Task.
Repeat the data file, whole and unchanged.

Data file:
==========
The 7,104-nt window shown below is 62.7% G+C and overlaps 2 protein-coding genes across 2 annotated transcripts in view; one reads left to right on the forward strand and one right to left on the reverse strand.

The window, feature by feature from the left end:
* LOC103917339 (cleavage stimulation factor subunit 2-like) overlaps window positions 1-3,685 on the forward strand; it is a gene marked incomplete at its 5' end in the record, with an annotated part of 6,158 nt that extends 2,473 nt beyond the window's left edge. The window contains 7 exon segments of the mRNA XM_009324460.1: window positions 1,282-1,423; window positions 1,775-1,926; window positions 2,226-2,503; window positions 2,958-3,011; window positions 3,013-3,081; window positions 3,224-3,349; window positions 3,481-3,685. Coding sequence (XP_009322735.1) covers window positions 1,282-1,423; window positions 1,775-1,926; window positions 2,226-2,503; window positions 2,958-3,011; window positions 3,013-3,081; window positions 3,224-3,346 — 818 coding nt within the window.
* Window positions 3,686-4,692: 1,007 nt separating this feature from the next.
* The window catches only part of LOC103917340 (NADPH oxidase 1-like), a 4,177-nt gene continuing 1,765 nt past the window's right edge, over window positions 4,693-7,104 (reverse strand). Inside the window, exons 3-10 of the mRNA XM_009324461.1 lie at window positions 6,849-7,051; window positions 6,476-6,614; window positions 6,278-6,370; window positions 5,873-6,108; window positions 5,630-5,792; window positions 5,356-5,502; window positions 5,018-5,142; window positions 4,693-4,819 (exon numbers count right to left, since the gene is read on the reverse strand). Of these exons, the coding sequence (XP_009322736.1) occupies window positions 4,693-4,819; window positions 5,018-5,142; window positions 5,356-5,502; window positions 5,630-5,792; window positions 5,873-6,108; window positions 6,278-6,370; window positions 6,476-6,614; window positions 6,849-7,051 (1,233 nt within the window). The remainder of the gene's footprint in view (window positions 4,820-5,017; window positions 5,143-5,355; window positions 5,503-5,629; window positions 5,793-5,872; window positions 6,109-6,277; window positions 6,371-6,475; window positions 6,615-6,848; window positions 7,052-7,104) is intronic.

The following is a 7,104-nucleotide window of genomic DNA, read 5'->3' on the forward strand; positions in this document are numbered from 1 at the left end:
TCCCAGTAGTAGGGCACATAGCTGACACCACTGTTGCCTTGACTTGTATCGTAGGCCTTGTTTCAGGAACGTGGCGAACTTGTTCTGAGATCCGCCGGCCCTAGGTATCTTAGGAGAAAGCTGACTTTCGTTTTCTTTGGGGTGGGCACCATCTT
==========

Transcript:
The 7,104-nt window shown below is 62.7% G+C and overlaps 2 protein-coding genes across 2 annotated transcripts in view; one reads left to right on the forward strand and one right to left on the reverse strand.

The window, feature by feature from the left end:
* LOC103917339 (cleavage stimulation factor subunit 2-like) overlaps window positions 1-3,685 on the forward strand; it is a gene marked incomplete at its 5' end in the record, with an annotated part of 6,158 nt that extends 2,473 nt beyond the window's left edge. The window contains 7 exon segments of the mRNA XM_009324460.1: window positions 1,282-1,423; window positions 1,775-1,926; window positions 2,226-2,503; window positions 2,958-3,011; window positions 3,013-3,081; window positions 3,224-3,349; window positions 3,481-3,685. Coding sequence (XP_009322735.1) covers window positions 1,282-1,423; window positions 1,775-1,926; window positions 2,226-2,503; window positions 2,958-3,011; window positions 3,013-3,081; window positions 3,224-3,346 — 818 coding nt within the window.
* Window positions 3,686-4,692: 1,007 nt separating this feature from the next.
* The window catches only part of LOC103917340 (NADPH oxidase 1-like), a 4,177-nt gene continuing 1,765 nt past the window's right edge, over window positions 4,693-7,104 (reverse strand). Inside the window, exons 3-10 of the mRNA XM_009324461.1 lie at window positions 6,849-7,051; window positions 6,476-6,614; window positions 6,278-6,370; window positions 5,873-6,108; window positions 5,630-5,792; window positions 5,356-5,502; window positions 5,018-5,142; window positions 4,693-4,819 (exon numbers count right to left, since the gene is read on the reverse strand). Of these exons, the coding sequence (XP_009322736.1) occupies window positions 4,693-4,819; window positions 5,018-5,142; window positions 5,356-5,502; window positions 5,630-5,792; window positions 5,873-6,108; window positions 6,278-6,370; window positions 6,476-6,614; window positions 6,849-7,051 (1,233 nt within the window). The remainder of the gene's footprint in view (window positions 4,820-5,017; window positions 5,143-5,355; window positions 5,503-5,629; window positions 5,793-5,872; window positions 6,109-6,277; window positions 6,371-6,475; window positions 6,615-6,848; window positions 7,052-7,104) is intronic.

The following is a 7,104-nucleotide window of genomic DNA, read 5'->3' on the forward strand; positions in this document are numbered from 1 at the left end:
TCCCAGTAGTAGGGCACATAGCTGACACCACTGTTGCCTTGACTTGTATCGTAGGCCTTGTTTCAGGAACGTGGCGAACTTGTTCTGAGATCCGCCGGCCCTAGGTATCTTAGGAGAAAGCTGACTTTCGTTTTCTTTGGGGTGGGCACCATCTT